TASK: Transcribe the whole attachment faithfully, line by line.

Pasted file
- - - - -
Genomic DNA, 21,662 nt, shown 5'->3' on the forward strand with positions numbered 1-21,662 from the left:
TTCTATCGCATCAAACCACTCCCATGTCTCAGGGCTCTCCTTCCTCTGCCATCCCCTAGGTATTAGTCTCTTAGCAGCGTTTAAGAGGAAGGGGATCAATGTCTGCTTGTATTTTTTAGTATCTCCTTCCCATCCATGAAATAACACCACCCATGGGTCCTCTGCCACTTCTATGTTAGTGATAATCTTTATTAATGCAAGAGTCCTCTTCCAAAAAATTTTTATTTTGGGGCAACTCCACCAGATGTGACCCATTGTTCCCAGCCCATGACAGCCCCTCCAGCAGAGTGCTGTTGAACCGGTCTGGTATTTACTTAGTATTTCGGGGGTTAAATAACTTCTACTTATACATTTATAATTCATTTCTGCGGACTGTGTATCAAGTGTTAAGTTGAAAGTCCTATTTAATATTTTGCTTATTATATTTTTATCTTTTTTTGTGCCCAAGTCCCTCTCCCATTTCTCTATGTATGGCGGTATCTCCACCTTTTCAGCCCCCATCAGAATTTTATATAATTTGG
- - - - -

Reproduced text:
Genomic DNA, 21,662 nt, shown 5'->3' on the forward strand with positions numbered 1-21,662 from the left:
TTCTATCGCATCAAACCACTCCCATGTCTCAGGGCTCTCCTTCCTCTGCCATCCCCTAGGTATTAGTCTCTTAGCAGCGTTTAAGAGGAAGGGGATCAATGTCTGCTTGTATTTTTTAGTATCTCCTTCCCATCCATGAAATAACACCACCCATGGGTCCTCTGCCACTTCTATGTTAGTGATAATCTTTATTAATGCAAGAGTCCTCTTCCAAAAAATTTTTATTTTGGGGCAACTCCACCAGATGTGACCCATTGTTCCCAGCCCATGACAGCCCCTCCAGCAGAGTGCTGTTGAACCGGTCTGGTATTTACTTAGTATTTCGGGGGTTAAATAACTTCTACTTATACATTTATAATTCATTTCTGCGGACTGTGTATCAAGTGTTAAGTTGAAAGTCCTATTTAATATTTTGCTTATTATATTTTTATCTTTTTTTGTGCCCAAGTCCCTCTCCCATTTCTCTATGTATGGCGGTATCTCCACCTTTTCAGCCCCCATCAGAATTTTATATAATTTGG